Wednesday, August 02, 2006

Confederate Activities in the UK

Just read a book called Guns for Cotton- England Arms the Confederacy by Thomas Boaz. This book details the efforts of Confederate agents to purchase ships, arms and equipment for the CSA in England.

Ships purchased there included the CSS Alabama, CSS Florida, CSS Shenandoah, and CSS Tallahassee. Other ships included the two "Laird Rams" which were impounded in order to avoid a war between the UK and the US.

Also purchased was supplies that were necessary to keep an army equipped in the field, including; Acid, Artillery Pieces, Artillery Carridges, Axes and Pickaxes, Bacon, Bayonets, Beef, Beer, Belts, Belt Buckles, Binoculars, Biscuits, Blankets, Books, Boots, Bottles, Bricks, Brooms, Bullets, Bullet Moulds, Candles, Canned Meat, Canteens, Cap Pouches, Cartridges, Cartridge Boxes, Chains, Cloth for Uniforms, Coal, Coffee, Copper, Cutlasses, Cutlery, Drawers, Eating Utensils, Engineers' Equipment, Files, Fish, Glue, Gunners' Equipment, Gunpowder, Harnesses, Hats, Haversacks, Horseshoes, Ink, Ink Stamps, Iron Beams, Knapsacks, Leather, Lumber, Manuals, Map Paper, Matches, Medical Equipment, Medicines, Mill Board, Needles, Nails, Officers' Braid, Overcoats, Paper, Percussion Caps, Pig Iron and Lead, Pins, Planks, Pork, Printing Presses, Printing Type, Railroad Track, Rank Badges, Revolvers, Rifled Muskets, Rifle Slings, Saddles, Salt, Saltpeter, Scabbards, Screws, Shirts, Shoes, Shovels, Soap, Socks, Stationery, Steel, Sugar, Swords and Sabers, Tea, Thread, Trousers, Twine, umbrellas, Uniforms, Wheels and Hubs, and Wool.

Other items imported included the latest fashions from London and Paris, popular amongst Southern women.

Getting them in was a task in itself. It involved ships known as blockade runners. These vessels had to be fast in order to get past the US Navy blockade. For example, a blockade runner leaves Wilmington, NC with a load of cotton. First, they had to get past the Yankee ships blockading the channel. Next they had to sail across the Atlantic, all the while keeping a look out for US warships. The crew breathed easier when they entered British territorial waters. Upon arriving in Liverpool, the cotton was offloaded and supplies that was bought by a Confederate agent was loaded. The return trip would have the same anxiety until the ship reached Wilmington with its cargo.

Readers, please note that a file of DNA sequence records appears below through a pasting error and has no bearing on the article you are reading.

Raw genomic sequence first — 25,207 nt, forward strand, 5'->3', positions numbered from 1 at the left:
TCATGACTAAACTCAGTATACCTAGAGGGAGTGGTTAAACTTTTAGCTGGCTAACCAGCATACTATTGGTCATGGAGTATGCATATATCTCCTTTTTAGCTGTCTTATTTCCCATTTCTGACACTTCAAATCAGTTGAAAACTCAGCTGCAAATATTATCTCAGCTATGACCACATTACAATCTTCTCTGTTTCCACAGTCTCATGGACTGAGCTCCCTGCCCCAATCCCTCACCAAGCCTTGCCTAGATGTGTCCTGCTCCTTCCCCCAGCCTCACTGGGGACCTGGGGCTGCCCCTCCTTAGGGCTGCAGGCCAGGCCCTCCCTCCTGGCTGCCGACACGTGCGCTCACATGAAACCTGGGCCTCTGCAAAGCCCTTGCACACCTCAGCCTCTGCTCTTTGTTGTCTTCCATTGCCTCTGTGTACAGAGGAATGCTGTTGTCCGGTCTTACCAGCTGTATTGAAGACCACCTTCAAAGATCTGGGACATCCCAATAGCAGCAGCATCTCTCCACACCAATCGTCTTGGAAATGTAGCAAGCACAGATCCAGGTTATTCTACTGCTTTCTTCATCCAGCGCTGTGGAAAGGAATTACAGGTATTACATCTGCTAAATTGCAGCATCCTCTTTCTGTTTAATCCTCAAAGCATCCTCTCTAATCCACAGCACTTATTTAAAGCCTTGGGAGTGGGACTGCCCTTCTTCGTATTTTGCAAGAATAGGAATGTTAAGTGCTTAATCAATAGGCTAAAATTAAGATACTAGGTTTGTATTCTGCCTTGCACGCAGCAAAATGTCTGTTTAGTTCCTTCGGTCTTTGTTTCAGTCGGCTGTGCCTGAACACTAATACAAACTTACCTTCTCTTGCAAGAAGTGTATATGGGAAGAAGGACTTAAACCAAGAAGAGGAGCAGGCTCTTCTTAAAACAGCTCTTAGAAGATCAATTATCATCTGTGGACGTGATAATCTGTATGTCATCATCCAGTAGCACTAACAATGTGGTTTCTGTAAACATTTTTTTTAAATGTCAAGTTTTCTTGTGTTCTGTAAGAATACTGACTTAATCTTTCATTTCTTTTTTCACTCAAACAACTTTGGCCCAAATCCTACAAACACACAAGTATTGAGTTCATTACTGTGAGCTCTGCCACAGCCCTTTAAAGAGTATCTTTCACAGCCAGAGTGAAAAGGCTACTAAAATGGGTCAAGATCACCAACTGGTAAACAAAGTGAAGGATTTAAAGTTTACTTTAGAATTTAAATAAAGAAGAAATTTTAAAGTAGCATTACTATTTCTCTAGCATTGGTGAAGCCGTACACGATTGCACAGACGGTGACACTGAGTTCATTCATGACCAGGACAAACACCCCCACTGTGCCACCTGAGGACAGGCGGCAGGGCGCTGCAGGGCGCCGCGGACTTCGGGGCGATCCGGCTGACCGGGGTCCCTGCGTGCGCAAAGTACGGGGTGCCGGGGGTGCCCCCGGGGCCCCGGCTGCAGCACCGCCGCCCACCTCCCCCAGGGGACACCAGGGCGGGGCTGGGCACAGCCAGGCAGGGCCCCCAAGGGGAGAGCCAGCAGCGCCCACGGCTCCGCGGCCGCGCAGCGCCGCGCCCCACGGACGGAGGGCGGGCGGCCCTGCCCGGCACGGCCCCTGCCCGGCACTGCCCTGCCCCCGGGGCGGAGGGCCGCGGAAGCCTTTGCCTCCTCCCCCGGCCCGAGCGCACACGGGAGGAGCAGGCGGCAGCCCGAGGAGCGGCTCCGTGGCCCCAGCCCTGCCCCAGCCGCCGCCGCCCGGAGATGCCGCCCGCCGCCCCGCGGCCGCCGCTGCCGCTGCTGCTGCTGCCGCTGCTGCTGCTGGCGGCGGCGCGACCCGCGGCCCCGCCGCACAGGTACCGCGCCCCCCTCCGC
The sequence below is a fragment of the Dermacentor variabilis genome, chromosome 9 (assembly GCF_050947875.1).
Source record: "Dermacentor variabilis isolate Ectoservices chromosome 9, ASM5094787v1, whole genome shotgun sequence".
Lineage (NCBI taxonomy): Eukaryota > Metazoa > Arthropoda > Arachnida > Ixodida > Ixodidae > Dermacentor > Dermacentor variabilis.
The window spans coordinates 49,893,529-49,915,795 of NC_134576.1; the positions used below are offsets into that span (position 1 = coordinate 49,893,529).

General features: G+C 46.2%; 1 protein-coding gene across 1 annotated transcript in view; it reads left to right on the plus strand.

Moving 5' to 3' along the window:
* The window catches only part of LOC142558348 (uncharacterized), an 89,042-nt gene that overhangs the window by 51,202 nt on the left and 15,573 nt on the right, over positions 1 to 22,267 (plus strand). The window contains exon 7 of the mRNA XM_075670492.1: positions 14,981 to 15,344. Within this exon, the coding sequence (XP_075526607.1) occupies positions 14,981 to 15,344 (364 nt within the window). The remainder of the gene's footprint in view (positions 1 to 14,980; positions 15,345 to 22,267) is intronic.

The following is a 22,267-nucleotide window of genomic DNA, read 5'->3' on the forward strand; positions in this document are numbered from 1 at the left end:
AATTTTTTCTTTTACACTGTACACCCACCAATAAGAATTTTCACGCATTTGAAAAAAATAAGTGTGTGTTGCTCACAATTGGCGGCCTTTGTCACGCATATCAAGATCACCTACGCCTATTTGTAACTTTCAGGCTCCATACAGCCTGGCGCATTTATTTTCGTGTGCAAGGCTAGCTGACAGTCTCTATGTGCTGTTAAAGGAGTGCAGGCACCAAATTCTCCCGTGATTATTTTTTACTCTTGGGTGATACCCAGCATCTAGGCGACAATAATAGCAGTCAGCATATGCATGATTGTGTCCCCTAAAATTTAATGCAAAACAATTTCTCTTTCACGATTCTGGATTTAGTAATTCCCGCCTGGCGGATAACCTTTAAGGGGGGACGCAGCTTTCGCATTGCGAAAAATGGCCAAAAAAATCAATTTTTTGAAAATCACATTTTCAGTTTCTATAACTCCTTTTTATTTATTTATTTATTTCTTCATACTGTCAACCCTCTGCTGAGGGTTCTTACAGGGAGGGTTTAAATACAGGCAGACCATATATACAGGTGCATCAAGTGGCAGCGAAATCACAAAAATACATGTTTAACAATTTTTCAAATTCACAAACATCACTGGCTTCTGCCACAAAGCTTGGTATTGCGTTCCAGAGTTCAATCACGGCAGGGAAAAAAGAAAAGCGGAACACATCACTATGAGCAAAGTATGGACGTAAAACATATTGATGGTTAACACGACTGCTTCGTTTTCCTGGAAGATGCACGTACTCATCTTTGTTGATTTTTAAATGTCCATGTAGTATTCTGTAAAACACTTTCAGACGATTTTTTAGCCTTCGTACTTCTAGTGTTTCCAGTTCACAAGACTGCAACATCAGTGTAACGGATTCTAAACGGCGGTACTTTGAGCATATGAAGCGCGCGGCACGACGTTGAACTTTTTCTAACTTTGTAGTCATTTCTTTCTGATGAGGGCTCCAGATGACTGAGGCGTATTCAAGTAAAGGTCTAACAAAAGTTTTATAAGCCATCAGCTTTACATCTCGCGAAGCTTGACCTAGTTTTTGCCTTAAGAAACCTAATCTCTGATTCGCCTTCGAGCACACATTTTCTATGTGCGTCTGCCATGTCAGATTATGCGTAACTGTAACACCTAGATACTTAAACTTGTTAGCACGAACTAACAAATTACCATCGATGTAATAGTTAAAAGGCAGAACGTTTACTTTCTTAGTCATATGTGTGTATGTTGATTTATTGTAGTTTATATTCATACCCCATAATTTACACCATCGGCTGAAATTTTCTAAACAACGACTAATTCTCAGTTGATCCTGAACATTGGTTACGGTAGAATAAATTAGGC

Another way to get cargo into the Confederacy was to sail into Matamoros, Mexico and use wagons to get the goods across the Rio Grande and into Texas, from where the supplies can be shipped to the armies. This worked mainly for the Western armies, since after July 1863, the Mississippi River was held by the Union and getting supplies across would be difficult at best.A popular method was to ship the supplies in a British ship (and therefore avoiding being stopped by Union vessels, as the North did not want a repeat of the Trent incident) to Nassau, the Bahamas. The cargo would be split between two or three Confederate ships and sent on their way.

An interesting way to establish credit for the Confederacy was the use of cotton as a method of payment. The French investment firm Erlanger and Company agreed to sell bonds backed by Southern cotton. These bonds were issued for 40,000 pounds of cotton for 1000 Pounds sterling or 25,000 French Francs. The total to be issued was 3,000,000 Pounds Stirling or 75,000,000 French Francs. On March 19, 1863 the bonds were issued in Amsterdam, Frankfurt, London, Liverpool and Paris. The issue netted the Confederates 16,000,000 Pounds Stirling, badly needed money to but supplies with. Sadly for the investors, the cotton that was to be delivered was instead seized by the US. Attempts to reclaim the money from the US was rebuffed, the reasoning being that the US could not be held responsible for the actions of a government that they did not acknowledge. Some of the bonds survive and can be bought by collectors for at least $2000.

All in all this book makes an interesting read for those interested in the foreign operations of the CSA.

Comments: Post a Comment

Subscribe to Post Comments [Atom]

<< Home

This page is powered by Blogger. Isn't yours?

Subscribe to Posts [Atom]